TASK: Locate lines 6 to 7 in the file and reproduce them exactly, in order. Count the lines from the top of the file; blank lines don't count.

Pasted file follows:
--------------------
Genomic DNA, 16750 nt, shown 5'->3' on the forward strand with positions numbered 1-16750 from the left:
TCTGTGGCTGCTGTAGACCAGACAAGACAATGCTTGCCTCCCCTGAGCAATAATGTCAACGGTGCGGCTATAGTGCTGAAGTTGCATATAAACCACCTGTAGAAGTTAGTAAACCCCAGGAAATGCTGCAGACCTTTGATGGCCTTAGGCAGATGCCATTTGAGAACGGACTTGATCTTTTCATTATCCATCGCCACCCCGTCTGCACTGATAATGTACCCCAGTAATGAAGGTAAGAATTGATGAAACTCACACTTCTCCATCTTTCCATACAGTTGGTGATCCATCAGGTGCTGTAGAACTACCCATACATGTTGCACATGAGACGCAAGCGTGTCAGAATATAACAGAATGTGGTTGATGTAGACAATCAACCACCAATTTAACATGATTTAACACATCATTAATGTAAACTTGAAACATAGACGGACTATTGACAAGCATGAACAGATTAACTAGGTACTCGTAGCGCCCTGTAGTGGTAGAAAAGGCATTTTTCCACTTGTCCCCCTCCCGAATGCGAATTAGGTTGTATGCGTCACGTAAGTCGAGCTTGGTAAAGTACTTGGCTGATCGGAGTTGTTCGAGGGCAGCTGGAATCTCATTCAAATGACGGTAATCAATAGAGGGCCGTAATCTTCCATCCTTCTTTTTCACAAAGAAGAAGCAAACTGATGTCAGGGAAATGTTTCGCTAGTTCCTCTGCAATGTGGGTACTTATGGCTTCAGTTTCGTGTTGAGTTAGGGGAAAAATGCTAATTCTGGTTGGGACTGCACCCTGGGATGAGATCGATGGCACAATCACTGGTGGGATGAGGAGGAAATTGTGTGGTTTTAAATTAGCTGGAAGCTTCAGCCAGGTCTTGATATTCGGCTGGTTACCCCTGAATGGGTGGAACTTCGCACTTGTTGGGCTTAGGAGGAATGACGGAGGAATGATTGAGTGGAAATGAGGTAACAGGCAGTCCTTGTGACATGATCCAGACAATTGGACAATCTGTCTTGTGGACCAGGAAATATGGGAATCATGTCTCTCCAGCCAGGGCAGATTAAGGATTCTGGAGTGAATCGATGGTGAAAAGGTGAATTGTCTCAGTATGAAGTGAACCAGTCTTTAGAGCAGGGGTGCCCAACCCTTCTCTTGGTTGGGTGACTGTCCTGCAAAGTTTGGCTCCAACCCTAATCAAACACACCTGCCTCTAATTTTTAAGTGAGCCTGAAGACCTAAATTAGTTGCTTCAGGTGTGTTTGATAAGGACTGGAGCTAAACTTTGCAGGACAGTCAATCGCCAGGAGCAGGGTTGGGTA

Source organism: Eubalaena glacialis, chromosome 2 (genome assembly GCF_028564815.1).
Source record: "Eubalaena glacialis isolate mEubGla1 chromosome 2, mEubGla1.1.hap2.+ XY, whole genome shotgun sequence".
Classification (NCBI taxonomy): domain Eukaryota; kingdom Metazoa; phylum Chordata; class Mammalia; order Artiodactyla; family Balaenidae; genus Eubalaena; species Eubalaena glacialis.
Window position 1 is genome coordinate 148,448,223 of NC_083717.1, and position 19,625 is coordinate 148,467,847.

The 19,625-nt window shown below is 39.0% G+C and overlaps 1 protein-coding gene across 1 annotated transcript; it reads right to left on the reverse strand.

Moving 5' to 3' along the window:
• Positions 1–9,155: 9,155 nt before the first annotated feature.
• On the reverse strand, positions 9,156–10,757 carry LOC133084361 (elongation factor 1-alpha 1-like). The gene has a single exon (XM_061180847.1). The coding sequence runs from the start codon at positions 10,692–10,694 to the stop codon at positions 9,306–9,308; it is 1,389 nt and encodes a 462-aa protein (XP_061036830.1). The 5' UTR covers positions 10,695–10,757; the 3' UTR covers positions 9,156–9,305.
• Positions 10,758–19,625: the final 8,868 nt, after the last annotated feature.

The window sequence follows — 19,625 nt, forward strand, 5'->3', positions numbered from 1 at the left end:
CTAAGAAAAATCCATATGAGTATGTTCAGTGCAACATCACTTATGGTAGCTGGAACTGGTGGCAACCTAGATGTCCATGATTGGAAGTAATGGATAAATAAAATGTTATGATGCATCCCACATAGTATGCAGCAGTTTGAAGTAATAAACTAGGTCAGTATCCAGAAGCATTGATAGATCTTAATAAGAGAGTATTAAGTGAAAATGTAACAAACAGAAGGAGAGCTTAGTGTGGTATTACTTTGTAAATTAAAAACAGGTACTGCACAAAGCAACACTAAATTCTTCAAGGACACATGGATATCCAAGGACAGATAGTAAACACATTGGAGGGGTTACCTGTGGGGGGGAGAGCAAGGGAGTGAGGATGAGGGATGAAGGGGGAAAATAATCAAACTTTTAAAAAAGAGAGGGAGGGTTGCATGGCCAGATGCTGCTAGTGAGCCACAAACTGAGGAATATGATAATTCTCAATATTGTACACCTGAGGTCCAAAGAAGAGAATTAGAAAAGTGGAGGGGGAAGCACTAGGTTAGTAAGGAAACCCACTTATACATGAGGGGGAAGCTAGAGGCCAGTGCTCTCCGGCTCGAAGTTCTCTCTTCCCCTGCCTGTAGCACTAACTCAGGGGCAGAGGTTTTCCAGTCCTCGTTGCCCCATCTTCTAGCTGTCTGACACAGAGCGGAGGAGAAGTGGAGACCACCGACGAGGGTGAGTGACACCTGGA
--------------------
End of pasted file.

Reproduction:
Window position 1 is genome coordinate 148,448,223 of NC_083717.1, and position 19,625 is coordinate 148,467,847.

The 19,625-nt window shown below is 39.0% G+C and overlaps 1 protein-coding gene across 1 annotated transcript; it reads right to left on the reverse strand.